Tuesday, October 16 , 2018, 10:36 am | Fair 71º

 
 
 
 

UCSB Researchers Take First Steps in Documenting Intangible Effects of Nature on Human Well-Being

Nature may turn out to be the best medicine when it comes to human well-being. Providing such necessities of life as food, water and shelter, nature not only underpins and controls the conditions in which people live, it also provides important intangible benefits. A new synthesis of multidisciplinary peer-reviewed research identifies the ways in which nature's ecosystems deliver crucial benefits — and thus contribute culturally and psychologically to human well-being in nonmaterial ways.

Frank Davis
Frank Davis, director of UCSB's National Center for Ecological Analysis and Synthesis.

The research was conducted by a working group of UC Santa Barbara's National Center for Ecological Analysis and Synthesis. The findings are published in the Annual Review of Environment and Resources.

The study brings together diverse research and highlights gaps in our understanding of these vital connections.

"Many of these bits of information are out there, but they're scattered across disciplines with dramatically different ways of knowing and doing research," said lead author Roly Russell, of the Sandhill Institute for Sustainability and Complexity in British Columbia. "We hoped that we could make a first attempt at bringing together these disparate pieces of research into a cohesive whole that could help demonstrate just how pervasive the intangible connections of this relationship between nature and human well-being are."

According to co-author Kai M.A. Chan of the University of British Columbia, such cultural ecosystem services represent psychological, philosophical, social and spiritual links between people and ecosystems, which are at the very core of human preferences and values.

For example, clinical trials have shown that patients recovering from heart attacks progress more rapidly when they can see trees outside their hospital room windows or — even though the effect is lessened — plasma screens with the same views of nature. These are tangible physiological effects of experiencing nature mediated through intangible connections to nature — in this case, seeing it.

"While assessing the intangible benefits we experience from nature is difficult using traditional methods, it is possible and important," said Frank Davis, director of NCEAS. "These findings are a significant step toward developing a fuller understanding of human connectedness to nature."

Using a conceptual framework, the nine-member research team organized the literature by delineating the channels of experience through which people connect with nature — knowing, perceiving, interacting with and living within — and then exploring how those channels link to various components of human well-being.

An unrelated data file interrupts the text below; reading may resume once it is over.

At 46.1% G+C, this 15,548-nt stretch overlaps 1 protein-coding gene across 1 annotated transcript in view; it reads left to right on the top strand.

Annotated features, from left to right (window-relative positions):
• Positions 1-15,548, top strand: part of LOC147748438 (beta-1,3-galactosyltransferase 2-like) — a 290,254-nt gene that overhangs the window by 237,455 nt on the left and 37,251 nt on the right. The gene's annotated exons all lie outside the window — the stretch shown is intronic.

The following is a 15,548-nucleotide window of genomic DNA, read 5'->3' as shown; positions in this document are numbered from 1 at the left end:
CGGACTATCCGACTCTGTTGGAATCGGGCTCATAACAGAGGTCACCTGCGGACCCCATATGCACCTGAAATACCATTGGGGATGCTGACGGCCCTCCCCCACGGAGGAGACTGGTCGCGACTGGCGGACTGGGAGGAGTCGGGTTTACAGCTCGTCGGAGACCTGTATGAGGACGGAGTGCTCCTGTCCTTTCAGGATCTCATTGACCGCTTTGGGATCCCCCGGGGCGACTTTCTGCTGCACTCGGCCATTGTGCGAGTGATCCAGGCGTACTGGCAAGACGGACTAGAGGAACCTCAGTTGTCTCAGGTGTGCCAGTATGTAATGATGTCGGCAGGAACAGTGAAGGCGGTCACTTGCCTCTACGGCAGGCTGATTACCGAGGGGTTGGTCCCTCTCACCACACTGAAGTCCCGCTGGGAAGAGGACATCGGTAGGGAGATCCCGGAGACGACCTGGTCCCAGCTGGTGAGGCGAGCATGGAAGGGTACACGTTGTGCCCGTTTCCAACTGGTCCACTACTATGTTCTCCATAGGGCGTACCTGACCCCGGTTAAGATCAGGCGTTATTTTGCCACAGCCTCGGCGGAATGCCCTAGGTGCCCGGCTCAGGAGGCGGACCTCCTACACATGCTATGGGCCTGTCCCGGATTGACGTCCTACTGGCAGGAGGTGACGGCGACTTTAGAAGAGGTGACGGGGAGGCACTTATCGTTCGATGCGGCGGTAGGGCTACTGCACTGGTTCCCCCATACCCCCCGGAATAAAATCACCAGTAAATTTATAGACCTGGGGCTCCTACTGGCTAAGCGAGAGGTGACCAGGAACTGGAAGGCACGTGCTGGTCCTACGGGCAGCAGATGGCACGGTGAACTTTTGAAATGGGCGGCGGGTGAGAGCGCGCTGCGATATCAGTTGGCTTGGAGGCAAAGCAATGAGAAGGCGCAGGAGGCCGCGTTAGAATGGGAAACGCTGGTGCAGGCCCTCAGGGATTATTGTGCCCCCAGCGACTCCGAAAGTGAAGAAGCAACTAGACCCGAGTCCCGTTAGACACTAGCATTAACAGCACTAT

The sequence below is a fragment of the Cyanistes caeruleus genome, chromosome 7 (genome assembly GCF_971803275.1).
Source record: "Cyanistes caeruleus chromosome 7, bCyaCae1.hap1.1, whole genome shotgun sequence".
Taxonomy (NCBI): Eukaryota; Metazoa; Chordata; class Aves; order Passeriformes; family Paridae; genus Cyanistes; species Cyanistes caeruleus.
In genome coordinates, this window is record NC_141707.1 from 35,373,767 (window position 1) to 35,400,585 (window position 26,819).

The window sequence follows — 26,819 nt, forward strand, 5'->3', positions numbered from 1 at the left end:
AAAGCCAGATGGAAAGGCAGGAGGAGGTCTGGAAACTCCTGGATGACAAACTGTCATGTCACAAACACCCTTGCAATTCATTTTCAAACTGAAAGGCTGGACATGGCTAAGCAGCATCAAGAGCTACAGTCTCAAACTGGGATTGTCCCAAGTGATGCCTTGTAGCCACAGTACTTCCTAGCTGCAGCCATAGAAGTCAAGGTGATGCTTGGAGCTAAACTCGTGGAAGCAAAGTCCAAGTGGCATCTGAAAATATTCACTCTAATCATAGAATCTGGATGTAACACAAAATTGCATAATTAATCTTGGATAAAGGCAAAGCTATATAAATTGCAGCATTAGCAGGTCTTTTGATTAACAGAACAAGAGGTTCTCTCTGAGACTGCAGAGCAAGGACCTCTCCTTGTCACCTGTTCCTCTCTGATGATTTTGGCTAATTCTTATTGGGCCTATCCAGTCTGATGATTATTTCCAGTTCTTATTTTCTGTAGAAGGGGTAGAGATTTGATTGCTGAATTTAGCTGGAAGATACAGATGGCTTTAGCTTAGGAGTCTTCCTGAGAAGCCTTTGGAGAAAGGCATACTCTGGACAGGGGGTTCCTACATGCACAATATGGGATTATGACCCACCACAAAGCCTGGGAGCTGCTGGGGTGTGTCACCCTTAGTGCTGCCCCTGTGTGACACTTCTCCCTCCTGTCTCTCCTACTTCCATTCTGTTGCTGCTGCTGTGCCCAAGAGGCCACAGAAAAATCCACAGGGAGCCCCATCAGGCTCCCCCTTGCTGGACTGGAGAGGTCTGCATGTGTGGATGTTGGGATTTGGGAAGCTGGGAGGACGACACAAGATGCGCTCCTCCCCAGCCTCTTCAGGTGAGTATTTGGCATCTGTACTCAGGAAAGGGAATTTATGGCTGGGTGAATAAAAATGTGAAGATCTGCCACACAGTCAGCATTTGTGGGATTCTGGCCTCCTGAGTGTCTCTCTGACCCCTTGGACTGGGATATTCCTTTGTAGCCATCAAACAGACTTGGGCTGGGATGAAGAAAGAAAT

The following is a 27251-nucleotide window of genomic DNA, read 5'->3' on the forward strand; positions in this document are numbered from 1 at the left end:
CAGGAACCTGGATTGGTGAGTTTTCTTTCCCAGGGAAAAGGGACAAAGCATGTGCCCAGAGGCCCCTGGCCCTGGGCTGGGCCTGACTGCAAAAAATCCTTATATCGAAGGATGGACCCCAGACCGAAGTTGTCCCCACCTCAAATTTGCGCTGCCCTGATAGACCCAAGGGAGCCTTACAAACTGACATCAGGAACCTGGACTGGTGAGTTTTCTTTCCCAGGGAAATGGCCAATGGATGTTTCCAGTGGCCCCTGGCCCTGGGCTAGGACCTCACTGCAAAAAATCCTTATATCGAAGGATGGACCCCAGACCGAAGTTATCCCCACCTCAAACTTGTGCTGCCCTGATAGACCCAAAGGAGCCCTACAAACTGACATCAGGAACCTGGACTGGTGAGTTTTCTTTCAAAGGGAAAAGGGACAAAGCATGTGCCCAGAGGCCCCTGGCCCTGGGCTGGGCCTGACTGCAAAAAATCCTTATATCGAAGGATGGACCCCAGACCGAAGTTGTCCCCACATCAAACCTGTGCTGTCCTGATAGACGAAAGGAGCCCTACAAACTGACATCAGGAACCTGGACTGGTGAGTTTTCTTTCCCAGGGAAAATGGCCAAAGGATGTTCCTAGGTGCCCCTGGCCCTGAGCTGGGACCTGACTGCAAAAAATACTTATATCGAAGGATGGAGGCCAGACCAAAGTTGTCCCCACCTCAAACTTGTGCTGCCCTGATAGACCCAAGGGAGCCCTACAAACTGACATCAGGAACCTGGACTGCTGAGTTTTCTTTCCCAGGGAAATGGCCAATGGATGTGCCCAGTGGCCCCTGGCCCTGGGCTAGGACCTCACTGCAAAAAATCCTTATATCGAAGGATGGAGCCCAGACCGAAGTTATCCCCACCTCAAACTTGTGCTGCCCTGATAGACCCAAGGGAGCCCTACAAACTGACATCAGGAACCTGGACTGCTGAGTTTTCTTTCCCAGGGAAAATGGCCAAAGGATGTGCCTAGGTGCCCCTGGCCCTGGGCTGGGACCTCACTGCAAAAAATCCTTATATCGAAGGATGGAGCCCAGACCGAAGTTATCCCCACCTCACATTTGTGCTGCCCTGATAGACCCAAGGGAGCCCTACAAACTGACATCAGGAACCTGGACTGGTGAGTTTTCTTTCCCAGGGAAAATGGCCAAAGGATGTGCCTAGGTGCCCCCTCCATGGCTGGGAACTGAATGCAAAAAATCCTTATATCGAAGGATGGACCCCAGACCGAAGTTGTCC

To initiate the process of documenting these intangibles, the researchers used 10 constituents to structure and organize their synthesis: physical health, mental health, spirituality, certainty and sense of control and security, learning/capability, inspiration/fulfillment of imagination, sense of place, identity/autonomy, connectedness/belonging and subjective (overall) well-being.

Empirical data varied widely. The literature in the area of physical health indicates that experiences of nature in various forms result in positive health responses. Similarly, mental-health literature supports the role of natural settings in reducing stress and increasing patience, self-discipline, the capacity for attention, and recovery from mental fatigue, crisis or psychophysiological imbalance.

The review of literature pertaining to learning and capability also showed some empirical results that suggest interactions with nature provide a significant benefit to human cognition. Encounters with nature also contribute positively to the creation of the identity of individuals as well as those of communities and have been shown to contribute a sense of connection to something greater than oneself and to the natural world.

The literature for other constituents is less definitive. The majority of citations for certainty and sense of control and security addressed "the ways in which natural systems degrade well-being through a lack of control and security, and fear." While sense-of-place literature focuses on more intimate channels of interaction, the bulk of the literature favors interacting and living-within channels more than knowing and perceiving.

Peer-reviewed literature for spirituality, inspiration/fulfillment of imagination and subjective (overall) well-being remain scarce largely because many of the richest sources of this kind of data are not typically published in traditional journals.

In the synthesis of available empirical literature regarding the contributions of ecosystems, the research team ultimately hopes to bring appropriate attention to these important intangible benefits.

The team also sought to identify what aspects of these relationships have been well studied and what aspects remain hypotheses that are poorly explored empirically.

"We concluded that though there are significant gaps in empirical research, the weight of the literature shows clearly that connections to nature contribute positively to our health and happiness," said co-author Anne Guerry, lead scientist of the Natural Capital Project and a researcher at the Stanford Woods Institute for the Environment.

Additional authors are Patricia Balvanera of the National Autonomous University of Mexico, Rachelle Gould of Stanford University, Xavier Basurto of Duke University, and Sarah Klain, Jordan Levine and Jordan Tam of the University of British Columbia.

This work was conducted as a part of the Cultural Ecosystem Services Working Group supported by NCEAS, a center funded by the National Science Foundation, UCSB and the state of California.

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